ICC May Seek Warrant For Sudan President
MELISSA BLOCK, host:
The chief prosecutor of the International Criminal Court is expected to accuse Sudan's president of committing genocide in Darfur. It would be the first time the court has tried to charge a sitting leader.
On Monday, the prosecutor's expected to ask the court to issue arrest warrants against Omar al-Bashir and other senior Sudanese officials. That's sure to bring a sharp response from the Sudanese. They have so far refused to cooperate with the world's first permanent war crimes tribunal.
NPR's Michele Kelemen reports.
MICHELE KELEMEN: The last time prosecutor Luis Moreno-Ocampo briefed the U.N. Security Council on his investigations, he said all of Darfur is a crime scene.
Mr. LUIS MORENO-OCAMPO (Chief Prosecutor, International Criminal Court): The evidence shows the use of the entire state apparatus to attack and eliminate communities in Darfur.
KELEMEN: He scheduled the news conference on Monday in The Hague to name individuals he wants charged. And diplomats and human rights activists are expecting them to go right to the top, to ask judges to issue an arrest warrant against Sudan's President, Omar al-Bashir. The Sudanese ambassador to the United Nations Abdul-Mahmoud Abdul-Halim Mohammed is calling on the Security Council to stop the prosecutor from taking a step he says will destabilize his country.
Mr. ABDUL-MAHMOUD ABDUL-HALIM MOHAMMED (Sudanese ambassador to the United Nations): Went a head of the state, the symbol of the dignity (unintelligible) of the country's indicted, there's a limit (unintelligible) for the reaction.
KELEMEN: Sudan is not a member of the court and has refused to hand over two people already indicted. The ambassador says Sudan has no plans to comply with any new arrest warrants. Activists, including Jerry Fowler of the Save Darfur Coalition, say any legal moves against Bashir will take the pressure on the government to a whole new level.
Mr. JERRY FOWLER (President, Save Darfur Coalition): What Bashir has been doing is writing a textbook for defiance of the Security Council. And now the question is what will be the next chapter in that textbook and whether or not the Security Council is finally willing to assume its responsibility to deal with the situation in Darfur.
KELEMEN: It was the Security Council that referred the case of Darfur to the international criminal court three years ago, but Fowler says the council hasn't followed up on that and has not done enough to get a better equipped and stronger peacekeeping force into Darfur either.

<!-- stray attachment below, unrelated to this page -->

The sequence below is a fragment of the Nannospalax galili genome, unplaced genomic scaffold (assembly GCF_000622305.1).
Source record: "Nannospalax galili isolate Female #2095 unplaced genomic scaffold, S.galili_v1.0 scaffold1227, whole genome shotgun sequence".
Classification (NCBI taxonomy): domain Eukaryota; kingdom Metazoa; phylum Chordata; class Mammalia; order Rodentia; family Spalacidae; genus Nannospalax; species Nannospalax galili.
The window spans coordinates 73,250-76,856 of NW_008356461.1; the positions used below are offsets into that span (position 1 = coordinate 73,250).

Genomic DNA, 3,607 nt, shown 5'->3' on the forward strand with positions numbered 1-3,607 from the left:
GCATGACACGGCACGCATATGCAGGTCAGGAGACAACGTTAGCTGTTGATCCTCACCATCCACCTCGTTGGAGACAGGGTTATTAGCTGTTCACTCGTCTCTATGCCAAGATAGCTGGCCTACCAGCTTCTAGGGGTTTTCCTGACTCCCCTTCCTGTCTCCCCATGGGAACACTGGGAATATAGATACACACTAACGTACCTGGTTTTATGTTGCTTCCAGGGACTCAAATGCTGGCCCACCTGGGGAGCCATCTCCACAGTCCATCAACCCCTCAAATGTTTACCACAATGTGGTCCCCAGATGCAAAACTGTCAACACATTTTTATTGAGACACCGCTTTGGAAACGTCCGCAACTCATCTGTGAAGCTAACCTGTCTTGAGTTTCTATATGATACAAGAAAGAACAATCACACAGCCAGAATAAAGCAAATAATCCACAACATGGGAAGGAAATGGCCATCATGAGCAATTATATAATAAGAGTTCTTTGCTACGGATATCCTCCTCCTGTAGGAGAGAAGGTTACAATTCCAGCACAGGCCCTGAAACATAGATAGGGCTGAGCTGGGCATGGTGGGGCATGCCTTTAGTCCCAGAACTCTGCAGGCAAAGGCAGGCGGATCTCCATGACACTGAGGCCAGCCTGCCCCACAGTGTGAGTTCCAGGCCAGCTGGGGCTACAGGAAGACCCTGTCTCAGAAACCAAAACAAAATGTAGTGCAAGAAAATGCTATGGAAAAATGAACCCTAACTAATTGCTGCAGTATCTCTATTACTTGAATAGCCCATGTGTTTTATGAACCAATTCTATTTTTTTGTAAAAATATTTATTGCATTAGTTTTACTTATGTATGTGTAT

Mr. FOWLER: So they've punted on everything - protection, peace and accountability.
KELEMEN: A United Nations African union peacekeeping force is in Darfur but in much smaller numbers than promised. This week, it came under attack and seven U.N. peacekeepers were killed.
U.N. Secretary General Ban Ki-moon condemned the violence. Asked yesterday whether an arrest warrant against Bashir would further complicate his efforts to get an effective force on the ground, Ban Ki-moon remained fairly tight-lipped.
Secretary General BAN KI-MOON (United Nations): In principle, I believe that peace and justice should go hand in hand.
KELEMEN: A former U.N. adviser on Genocide Prevention, Juan Mendez, says there's never a perfect time for the international criminal court to consider charges against Sudanese officials, but he's always been in favor of turning up the heat on Khartoum.
Mr. JUAN MENDEZ (Special Adviser, Prevention of Genocide): Chances are that these indictments are going to create quite a bit of a political stir up, but perhaps that's what we need.
KELEMEN: I mean, there are a lot of people who say that that complicates the situation.
Mr. MENDEZ: Yes, yes. And I respect their view. I understand that argument. But I think, quite frankly, this path of not pushing too much on this so that we can get that other thing from Khartoum has not proven effective in the last four, five years either.
KELEMEN: Sudan's ambassador wonders how the U.N. will be able to deal with an indicted government. U.S. officials, meantime, are appealing for calm, clearly worried about a backlash after this coming Monday's announcement.
Michele Kelemen, NPR News, Washington.
NPR transcripts are created on a rush deadline by a contractor for NPR, and accuracy and availability may vary. This text may not be in its final form and may be updated or revised in the future. Please be aware that the authoritative record of NPR's programming is the audio.